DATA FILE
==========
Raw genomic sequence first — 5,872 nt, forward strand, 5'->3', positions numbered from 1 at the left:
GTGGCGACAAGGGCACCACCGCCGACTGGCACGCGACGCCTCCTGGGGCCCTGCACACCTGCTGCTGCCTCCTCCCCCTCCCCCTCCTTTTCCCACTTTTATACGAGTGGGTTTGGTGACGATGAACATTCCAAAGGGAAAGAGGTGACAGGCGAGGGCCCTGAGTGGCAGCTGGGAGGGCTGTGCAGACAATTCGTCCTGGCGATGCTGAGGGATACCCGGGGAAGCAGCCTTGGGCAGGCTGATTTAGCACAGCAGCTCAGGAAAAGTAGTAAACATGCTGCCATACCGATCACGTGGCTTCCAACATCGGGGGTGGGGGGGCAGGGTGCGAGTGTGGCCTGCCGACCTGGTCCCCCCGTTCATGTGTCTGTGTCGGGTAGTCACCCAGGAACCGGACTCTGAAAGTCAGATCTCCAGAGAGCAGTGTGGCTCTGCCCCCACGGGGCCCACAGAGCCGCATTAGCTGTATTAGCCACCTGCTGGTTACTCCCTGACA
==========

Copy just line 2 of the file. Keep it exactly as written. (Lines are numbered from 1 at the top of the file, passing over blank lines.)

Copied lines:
GTGGCGACAAGGGCACCACCGCCGACTGGCACGCGACGCCTCCTGGGGCCCTGCACACCTGCTGCTGCCTCCTCCCCCTCCCCCTCCTTTTCCCACTTTTATACGAGTGGGTTTGGTGACGATGAACATTCCAAAGGGAAAGAGGTGACAGGCGAGGGCCCTGAGTGGCAGCTGGGAGGGCTGTGCAGACAATTCGTCCTGGCGATGCTGAGGGATACCCGGGGAAGCAGCCTTGGGCAGGCTGATTTAGCACAGCAGCTCAGGAAAAGTAGTAAACATGCTGCCATACCGATCACGTGGCTTCCAACATCGGGGGTGGGGGGGCAGGGTGCGAGTGTGGCCTGCCGACCTGGTCCCCCCGTTCATGTGTCTGTGTCGGGTAGTCACCCAGGAACCGGACTCTGAAAGTCAGATCTCCAGAGAGCAGTGTGGCTCTGCCCCCACGGGGCCCACAGAGCCGCATTAGCTGTATTAGCCACCTGCTGGTTACTCCCTGACA